As everyone must have noticed, Donald J. Trump has nicknamed his general election opponent “Crooked” Hillary Clinton. If his history of attacking “Low-Energy” Jeb Bush, “Little” Marco Rubio, and “Lyin’” Ted Cruz is any indicator, this will be a major theme of Trump’s campaign. Indeed, nicknames are one of the few ways in which Trump displays message discipline.
Branding Hillary as “crooked,” however accurate, has limits. The most obvious limit is that the idea is largely baked into the voters’ low ratings of her honesty and trustworthiness. FBI Director James Comey’s condemnation of Hillary’s mishandling of classified information may hurt Clinton with swing voters, but the lack of criminal charges will limit the damage.
Hillary’s current poll lead suggests her scandals may not hand Trump victory, despite the economy and desire for change favoring the GOP. Aside from Trump’s own terrible unfavorable ratings, it is worth asking why scandals are not fatal to Hillary’s campaign.
Years of Experience Stage-Managing Scandals
Hillary, like her husband Bill, is adept at deflecting scandals because the Clintons have more experience doing it than any other figures in modern American politics. The Clinton blueprint for pivoting from a scandal is vividly described in “The Agenda,” Bob Woodward’s account of Bill’s 1992 campaign and the early days of his administration.
Ten days before the New Hampshire primary, Bill’s poll numbers had plummeted following news stories about his affair with Gennifer Flowers and dodging the draft. The campaign gathered in Arkansas to assess the damage. Bill reportedly went on a rant and appeared to be in denial. Hillary, however, followed with a pep talk, declaring they were going to “fight like hell” and go into every Granite State county to get people to know them.
The next day, the Clintons returned to New Hampshire, where Bill announced he would “fight like hell,” adding that “this election has been about me—or rather some false and twisted tabloid version of me—when it should have been about the people of this state.” Bill also blamed the “Republican attack machine,” although Woodward notes there was no evidence of GOP involvement with the coverage of his scandals. Thus was born the myth of Bill Clinton as the “Comeback Kid” (he came in second in New Hampshire).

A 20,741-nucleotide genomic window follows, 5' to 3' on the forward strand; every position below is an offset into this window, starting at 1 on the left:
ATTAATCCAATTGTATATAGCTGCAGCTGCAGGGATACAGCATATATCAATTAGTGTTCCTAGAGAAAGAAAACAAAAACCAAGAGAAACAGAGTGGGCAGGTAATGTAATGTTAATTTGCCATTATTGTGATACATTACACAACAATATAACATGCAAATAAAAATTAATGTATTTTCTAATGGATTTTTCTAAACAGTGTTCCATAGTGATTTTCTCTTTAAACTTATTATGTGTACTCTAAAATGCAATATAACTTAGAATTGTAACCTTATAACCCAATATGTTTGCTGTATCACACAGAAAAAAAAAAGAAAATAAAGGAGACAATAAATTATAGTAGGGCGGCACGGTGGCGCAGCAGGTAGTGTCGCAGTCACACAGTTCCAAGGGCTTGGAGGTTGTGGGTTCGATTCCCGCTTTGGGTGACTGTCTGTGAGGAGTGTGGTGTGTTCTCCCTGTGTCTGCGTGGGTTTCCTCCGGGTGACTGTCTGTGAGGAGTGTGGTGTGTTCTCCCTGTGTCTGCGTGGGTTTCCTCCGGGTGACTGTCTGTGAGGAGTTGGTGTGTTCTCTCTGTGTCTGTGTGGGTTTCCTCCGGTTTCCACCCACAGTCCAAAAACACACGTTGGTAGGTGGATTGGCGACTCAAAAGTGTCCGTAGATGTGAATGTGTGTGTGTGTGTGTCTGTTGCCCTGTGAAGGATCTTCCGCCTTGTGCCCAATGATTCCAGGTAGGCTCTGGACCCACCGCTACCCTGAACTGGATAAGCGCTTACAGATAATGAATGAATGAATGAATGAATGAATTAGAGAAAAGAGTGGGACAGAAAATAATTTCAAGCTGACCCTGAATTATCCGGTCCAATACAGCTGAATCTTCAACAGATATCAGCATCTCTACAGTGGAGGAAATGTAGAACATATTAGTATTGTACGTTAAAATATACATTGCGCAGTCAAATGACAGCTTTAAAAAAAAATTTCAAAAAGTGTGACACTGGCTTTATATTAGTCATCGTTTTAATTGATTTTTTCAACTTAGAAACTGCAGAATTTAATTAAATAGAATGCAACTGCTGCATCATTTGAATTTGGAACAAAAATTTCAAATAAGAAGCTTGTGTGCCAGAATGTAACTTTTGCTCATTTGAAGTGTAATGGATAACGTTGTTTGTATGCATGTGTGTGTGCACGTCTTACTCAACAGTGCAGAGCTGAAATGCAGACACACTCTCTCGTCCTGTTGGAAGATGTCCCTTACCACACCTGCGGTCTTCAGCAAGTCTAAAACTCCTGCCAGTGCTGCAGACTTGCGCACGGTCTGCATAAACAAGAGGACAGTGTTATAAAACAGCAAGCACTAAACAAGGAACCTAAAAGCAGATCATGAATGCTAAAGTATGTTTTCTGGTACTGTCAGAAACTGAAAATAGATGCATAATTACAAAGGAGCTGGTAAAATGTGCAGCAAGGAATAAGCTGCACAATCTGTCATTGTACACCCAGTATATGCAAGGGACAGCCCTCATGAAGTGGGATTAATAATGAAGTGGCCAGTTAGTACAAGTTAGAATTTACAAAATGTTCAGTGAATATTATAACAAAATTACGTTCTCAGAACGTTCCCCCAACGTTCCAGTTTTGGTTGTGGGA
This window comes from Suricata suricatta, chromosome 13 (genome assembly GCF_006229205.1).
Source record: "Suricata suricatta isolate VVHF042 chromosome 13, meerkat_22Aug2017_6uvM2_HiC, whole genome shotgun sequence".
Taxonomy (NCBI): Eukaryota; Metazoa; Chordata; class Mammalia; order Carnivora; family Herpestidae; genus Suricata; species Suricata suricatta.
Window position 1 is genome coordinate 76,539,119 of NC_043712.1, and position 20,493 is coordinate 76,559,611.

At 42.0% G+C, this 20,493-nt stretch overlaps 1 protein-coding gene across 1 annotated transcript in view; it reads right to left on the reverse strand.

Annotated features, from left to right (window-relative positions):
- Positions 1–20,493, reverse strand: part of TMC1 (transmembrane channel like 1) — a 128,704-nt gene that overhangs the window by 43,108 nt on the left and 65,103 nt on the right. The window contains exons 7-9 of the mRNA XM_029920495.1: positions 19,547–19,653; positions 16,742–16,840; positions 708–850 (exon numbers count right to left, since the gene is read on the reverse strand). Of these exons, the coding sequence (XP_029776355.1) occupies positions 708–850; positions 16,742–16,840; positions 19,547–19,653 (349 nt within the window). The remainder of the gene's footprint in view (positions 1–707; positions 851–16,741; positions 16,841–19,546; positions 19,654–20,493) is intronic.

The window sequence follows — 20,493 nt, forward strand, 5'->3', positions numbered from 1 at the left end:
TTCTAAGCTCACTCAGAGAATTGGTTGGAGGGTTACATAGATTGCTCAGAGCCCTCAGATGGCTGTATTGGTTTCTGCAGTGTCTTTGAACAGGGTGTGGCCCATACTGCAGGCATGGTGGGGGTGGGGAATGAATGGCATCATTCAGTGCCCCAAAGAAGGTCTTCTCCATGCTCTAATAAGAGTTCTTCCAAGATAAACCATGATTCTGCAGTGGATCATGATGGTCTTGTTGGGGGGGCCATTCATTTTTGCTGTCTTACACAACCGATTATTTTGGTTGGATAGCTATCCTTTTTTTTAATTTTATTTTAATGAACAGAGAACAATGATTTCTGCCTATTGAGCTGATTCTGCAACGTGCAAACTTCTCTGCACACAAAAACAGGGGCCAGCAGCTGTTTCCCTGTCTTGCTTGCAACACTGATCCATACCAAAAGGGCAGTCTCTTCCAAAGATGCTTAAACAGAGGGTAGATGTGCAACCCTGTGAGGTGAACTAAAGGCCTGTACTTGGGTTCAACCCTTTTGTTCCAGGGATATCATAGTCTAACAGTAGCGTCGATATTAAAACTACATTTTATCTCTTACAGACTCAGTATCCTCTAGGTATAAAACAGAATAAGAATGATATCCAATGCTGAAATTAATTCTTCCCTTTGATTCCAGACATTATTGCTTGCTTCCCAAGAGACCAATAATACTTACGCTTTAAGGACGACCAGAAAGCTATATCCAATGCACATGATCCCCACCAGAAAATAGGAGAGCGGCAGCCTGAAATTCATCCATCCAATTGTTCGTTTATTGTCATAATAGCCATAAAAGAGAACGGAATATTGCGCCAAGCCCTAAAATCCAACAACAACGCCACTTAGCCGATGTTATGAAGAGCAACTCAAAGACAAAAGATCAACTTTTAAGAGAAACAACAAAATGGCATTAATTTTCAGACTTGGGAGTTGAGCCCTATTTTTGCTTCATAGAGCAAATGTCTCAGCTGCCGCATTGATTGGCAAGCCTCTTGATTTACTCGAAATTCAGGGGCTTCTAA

These elements—brazen denial, shifting the focus to voters, blaming Republicans for a malicious distraction—comprise a key page in the Clintons’ political playbook. After the revelation of Bill’s affair with his intern, Monica Lewinsky, Bill gave a statement almost entirely about his education agenda, famously concluding:
Now, I have to go back to work on my State of the Union speech. And I worked on it until pretty late last night. But I want to say one thing to the American people. I want you to listen to me. I’m going to say this again. I did not have sexual relations with that woman, Miss Lewinsky. I never told anybody to lie, not a single time—never. These allegations are false. And I need to go back to work for the American people.
The missing element was the invocation of the “vast right-wing conspiracy,” provided by Hillary within 24 hours on NBC’s “The Today Show.”
A Reaction Big Enough to Cover Their Scandal
The Clintons’ success with this political play tends to drive Republicans crazy. The Clintons have come to count on that. When Hillary describes ordinary partisan politics as a conspiracy, she could easily be seen for what she is: a conspiracy theorist. When a Republican House member shoots a watermelon in his backyard attempting to prove the suicide of Clinton Deputy White House Counsel Vince Foster was suspect, Hillary looks less crazy by comparison.
Moreover, Hillary can depend on progressives in Big Media to dismiss even reasonable GOP reactions to Democratic improprieties as “overreach,” most recently demonstrated by the media’s treatment of the House hearing on the FBI decision to not recommend criminal charges against Hillary.
Thus, should Trump ever get around to a sustained attack on “Crooked” Hillary or raise it in a debate, everyone should know what to expect. There will be a brief, brazen denial of some obvious fact, followed by the counter-attack that Trump is savaging this poor grandma only because he has nothing to say about the issues Americans truly want addressed, such as Hillary’s plan for “debt-free” college education or the subsidization of unicorn farms.
Hillary will not be as good as Bill was at executing this play. She lacks his charisma and performance skills. But she is, at heart, a striver and a plodder. Hillary’s robotic delivery thus carries a certain weird strain of authenticity. When she claims she is just trying to get things done for the American people, the casual voter may buy it. Trump, and Republicans generally, would be well-advised to formulate a better response to this tactic than they managed in the 1990s. Publicly dissecting the tactic might be a good start.